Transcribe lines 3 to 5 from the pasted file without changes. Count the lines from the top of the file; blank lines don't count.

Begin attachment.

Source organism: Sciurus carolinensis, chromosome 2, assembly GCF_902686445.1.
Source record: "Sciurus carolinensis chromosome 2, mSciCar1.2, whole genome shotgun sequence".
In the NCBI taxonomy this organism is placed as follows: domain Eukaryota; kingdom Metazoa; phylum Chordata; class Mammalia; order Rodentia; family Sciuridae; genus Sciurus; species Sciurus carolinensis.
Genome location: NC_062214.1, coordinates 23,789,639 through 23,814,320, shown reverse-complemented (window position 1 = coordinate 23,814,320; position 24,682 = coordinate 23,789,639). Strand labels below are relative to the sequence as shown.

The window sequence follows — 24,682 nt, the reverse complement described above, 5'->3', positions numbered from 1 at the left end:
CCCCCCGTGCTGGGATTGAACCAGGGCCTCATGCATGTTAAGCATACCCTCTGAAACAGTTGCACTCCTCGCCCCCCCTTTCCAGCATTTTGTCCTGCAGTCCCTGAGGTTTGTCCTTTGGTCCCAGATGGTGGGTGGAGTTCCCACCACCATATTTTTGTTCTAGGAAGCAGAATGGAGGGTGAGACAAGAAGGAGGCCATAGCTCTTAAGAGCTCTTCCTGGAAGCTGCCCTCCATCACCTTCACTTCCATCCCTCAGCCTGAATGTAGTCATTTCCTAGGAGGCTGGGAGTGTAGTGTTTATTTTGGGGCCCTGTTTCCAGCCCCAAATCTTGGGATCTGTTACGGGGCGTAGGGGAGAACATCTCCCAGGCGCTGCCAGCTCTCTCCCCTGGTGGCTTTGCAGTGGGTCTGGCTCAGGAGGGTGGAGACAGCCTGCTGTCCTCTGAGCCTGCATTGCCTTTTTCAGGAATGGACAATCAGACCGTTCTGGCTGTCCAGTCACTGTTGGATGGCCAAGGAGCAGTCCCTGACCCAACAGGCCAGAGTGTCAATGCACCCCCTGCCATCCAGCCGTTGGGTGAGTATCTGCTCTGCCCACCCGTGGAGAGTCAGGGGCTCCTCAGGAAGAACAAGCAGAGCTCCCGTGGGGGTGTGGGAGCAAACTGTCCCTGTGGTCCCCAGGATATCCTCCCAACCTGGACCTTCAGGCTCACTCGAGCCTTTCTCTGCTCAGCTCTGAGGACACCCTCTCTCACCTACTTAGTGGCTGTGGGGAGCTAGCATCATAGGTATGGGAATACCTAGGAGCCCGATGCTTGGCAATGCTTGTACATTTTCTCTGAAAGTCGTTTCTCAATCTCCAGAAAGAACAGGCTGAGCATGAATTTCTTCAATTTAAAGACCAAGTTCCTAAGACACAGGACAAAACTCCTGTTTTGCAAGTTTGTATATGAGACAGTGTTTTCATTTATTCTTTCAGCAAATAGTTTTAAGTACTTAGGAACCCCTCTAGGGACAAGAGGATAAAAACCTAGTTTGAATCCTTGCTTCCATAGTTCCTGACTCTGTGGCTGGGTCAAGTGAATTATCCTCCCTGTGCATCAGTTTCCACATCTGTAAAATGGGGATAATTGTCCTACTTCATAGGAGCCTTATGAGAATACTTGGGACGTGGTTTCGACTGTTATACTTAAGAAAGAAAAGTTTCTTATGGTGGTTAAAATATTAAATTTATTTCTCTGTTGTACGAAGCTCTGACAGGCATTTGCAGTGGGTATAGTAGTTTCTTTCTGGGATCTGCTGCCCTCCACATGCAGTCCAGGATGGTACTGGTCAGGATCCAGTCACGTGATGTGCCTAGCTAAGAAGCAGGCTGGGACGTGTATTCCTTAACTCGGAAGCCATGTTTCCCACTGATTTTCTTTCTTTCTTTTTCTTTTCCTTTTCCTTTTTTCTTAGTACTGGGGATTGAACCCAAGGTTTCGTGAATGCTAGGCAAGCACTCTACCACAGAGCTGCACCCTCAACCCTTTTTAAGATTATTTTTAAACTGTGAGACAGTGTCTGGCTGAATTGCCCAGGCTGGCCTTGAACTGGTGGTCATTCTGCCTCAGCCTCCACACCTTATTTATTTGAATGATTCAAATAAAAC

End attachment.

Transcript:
In the NCBI taxonomy this organism is placed as follows: domain Eukaryota; kingdom Metazoa; phylum Chordata; class Mammalia; order Rodentia; family Sciuridae; genus Sciurus; species Sciurus carolinensis.
Genome location: NC_062214.1, coordinates 23,789,639 through 23,814,320, shown reverse-complemented (window position 1 = coordinate 23,814,320; position 24,682 = coordinate 23,789,639). Strand labels below are relative to the sequence as shown.

The window sequence follows — 24,682 nt, the reverse complement described above, 5'->3', positions numbered from 1 at the left end: